Overview: A small Midwestern town is thrown into chaos when a grieving mother puts up three billboards accusing the local authorities of incompetence in their investigation of her daughter’s rape and murder. Fox Searchlight Pictures; 2017; Rated R; 115 minutes.
[Warning: Includes spoilers]
The Personal Heresy: The genius of Martin McDonagh’s Three Billboards Outside Ebbing, Missouri rests in a single scene about thirty minutes in. Local gift-shop cashier Mildred Hayes (Frances McDormand) has been dragged into the police station by Sheriff Bill Willoughby (Woody Harrelson) on a charge of assaulting a dentist with his drill during a routine check-up. Mildred defiantly denies it, daring the beleaguered sheriff to call her bluff, mocking him with words still slurred by Novocaine. Bill resigns himself for a long, ugly fight. But then, they’d already been fighting for several weeks since she put up those damned billboards. The gall of it. Three giant red billboards that read “Raped while dying,” “And still no arrests,” and “How come, Chief Willoughby?” Not that he can blame her. People do strange things in grief. The way her daughter had been abducted, assaulted, and abandoned still haunts him, as does the lack of evidence six months later. But this assault is too much, even if it was in self-defense as he suspects. The billboards have done little for her popularity with the other townsfolk.
He leans over to yell when a shotgun blast of blood and phlegm sprays from his mouth into her face. They freeze. They both knew he was sick with cancer. But not this sick. Not this soon. Tears well in his eyes. “I didn’t mean—“ he stammers. And in a flash the hatred and malice in Mildred’s eyes vanish. Her voice becomes soft and scared. “That’s alright baby, I know, I know,” she coos before rushing for help.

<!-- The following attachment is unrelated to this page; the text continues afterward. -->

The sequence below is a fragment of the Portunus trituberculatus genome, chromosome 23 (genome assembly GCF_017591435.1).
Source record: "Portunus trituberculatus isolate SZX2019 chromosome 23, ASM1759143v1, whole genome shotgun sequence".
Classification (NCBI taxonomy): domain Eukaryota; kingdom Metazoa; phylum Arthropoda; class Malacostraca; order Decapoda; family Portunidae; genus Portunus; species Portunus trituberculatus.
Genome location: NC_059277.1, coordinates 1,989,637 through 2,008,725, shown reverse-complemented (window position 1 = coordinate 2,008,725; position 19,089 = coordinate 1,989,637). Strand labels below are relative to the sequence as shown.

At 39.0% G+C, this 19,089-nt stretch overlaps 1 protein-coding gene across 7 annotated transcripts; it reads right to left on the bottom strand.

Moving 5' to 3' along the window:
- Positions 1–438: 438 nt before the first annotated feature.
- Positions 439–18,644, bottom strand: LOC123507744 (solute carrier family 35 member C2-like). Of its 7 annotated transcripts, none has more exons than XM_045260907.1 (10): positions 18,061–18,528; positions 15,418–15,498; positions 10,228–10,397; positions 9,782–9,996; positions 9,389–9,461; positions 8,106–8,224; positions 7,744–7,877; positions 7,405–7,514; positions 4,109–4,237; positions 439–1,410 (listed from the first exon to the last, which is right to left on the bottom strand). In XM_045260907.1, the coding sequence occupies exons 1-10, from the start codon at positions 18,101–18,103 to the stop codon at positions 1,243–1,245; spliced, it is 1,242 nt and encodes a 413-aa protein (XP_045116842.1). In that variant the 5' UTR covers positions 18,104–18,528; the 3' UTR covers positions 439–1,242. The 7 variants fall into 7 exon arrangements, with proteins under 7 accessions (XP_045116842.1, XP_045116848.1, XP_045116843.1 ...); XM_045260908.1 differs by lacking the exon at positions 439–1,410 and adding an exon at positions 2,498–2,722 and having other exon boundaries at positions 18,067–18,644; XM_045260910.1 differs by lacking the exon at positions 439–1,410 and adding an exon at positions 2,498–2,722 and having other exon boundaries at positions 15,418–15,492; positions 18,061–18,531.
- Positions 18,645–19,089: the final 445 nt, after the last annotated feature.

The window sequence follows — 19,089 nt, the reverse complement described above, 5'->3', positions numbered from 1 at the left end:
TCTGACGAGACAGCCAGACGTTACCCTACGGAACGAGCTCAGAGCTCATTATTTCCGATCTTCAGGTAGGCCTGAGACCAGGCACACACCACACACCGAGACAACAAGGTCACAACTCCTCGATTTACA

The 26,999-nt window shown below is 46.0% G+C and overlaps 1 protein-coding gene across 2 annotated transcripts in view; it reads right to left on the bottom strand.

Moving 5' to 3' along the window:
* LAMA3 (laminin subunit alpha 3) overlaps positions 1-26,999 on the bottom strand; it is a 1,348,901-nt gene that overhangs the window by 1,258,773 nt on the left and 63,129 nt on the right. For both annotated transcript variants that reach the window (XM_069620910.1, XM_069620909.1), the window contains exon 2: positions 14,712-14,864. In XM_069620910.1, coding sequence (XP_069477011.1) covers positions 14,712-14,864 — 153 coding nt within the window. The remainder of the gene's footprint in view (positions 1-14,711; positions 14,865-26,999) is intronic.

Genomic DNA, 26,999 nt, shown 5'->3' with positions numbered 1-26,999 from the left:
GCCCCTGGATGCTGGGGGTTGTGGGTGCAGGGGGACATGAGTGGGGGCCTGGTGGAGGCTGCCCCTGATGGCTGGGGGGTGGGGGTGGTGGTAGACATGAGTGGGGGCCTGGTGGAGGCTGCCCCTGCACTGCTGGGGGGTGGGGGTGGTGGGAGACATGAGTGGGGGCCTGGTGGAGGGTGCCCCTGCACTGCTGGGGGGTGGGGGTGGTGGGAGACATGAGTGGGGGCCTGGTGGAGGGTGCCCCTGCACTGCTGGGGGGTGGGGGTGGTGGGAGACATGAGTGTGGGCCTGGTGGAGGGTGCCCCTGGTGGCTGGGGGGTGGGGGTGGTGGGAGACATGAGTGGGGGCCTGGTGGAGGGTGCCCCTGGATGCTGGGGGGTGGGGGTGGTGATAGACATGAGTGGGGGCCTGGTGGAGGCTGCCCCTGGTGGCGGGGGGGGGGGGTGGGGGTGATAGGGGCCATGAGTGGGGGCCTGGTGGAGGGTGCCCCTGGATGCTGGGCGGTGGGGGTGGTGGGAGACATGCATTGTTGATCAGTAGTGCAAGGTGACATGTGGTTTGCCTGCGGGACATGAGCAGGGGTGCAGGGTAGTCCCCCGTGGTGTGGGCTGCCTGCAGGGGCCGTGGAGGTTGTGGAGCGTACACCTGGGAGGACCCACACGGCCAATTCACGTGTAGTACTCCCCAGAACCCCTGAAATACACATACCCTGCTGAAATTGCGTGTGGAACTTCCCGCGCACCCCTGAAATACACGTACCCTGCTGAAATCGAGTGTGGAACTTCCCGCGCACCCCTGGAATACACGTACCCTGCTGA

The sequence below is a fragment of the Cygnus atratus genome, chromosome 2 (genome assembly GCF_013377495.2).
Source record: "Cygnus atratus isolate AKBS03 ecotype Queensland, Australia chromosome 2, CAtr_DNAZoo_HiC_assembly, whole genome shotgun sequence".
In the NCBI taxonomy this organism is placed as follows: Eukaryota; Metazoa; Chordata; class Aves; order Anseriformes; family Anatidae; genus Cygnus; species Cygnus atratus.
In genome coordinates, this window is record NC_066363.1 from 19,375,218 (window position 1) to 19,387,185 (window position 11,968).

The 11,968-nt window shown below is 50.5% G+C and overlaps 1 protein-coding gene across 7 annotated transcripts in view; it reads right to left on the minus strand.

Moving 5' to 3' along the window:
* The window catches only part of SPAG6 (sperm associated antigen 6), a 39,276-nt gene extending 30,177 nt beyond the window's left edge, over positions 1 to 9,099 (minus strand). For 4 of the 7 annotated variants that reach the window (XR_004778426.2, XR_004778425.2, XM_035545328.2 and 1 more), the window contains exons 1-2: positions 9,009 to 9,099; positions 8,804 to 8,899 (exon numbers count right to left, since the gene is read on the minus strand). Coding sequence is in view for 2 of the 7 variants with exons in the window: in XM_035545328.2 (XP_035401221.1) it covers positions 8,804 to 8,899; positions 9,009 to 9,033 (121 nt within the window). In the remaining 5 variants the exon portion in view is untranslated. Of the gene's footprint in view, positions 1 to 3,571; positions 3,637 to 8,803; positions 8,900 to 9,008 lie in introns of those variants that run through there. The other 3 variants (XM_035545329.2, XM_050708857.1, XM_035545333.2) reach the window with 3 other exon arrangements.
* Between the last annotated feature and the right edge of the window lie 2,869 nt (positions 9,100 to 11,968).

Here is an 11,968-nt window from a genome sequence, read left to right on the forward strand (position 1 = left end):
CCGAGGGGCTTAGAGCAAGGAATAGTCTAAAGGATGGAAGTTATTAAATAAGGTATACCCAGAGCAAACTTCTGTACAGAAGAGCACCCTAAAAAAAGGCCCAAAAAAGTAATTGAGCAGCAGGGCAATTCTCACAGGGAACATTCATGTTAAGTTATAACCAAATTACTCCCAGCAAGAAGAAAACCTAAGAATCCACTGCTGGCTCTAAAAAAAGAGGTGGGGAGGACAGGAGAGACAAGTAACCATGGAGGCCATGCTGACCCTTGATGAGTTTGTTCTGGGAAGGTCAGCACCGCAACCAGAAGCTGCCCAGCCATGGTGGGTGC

Anyone can write a monstrous character. It is another thing entirely to write a character who chooses to become one. In this scene we see her let her guard down for just a moment, just long enough for us to see the lonely, wounded human being beneath. The Mildred who once was. The Mildred who will probably never be again. For she has killed her. Friedrich Nietzsche once wrote that whoever fights monsters should take care not to become one themselves. Mildred Hayes has counted on it.
A Grief Observed: Three Billboards is an astonishing portrait of grief in its many forms. The film might be centered on Mildred, but it’s actually an informal triptych about three lost individuals grappling with loss and disappointment. Mildred is the most prominent: in her anguish she relinquishes her humanity to become an avatar of fury, lashing out at anybody within her grasp, even her depressed son, Robbie (Lucas Hedges). Listening to his stories of being assaulted and bullied at school in retribution for the billboards, she sighs and stares into the distance. She knows she must do what she must do. The second lost individual is Bill, an essentially good man forced by his job to sometimes do bad things. Or at the very least, to look the other way when members of his staff “misbehave.” His death haunts him—not so much the prospect of a slow and painful decay, but the thought of cheating his wife of a husband and his daughter of a father. With Mildred’s billboards also come the thought of his own worthlessness as a police officer. Why couldn’t he catch the killer? Is Mildred right about him?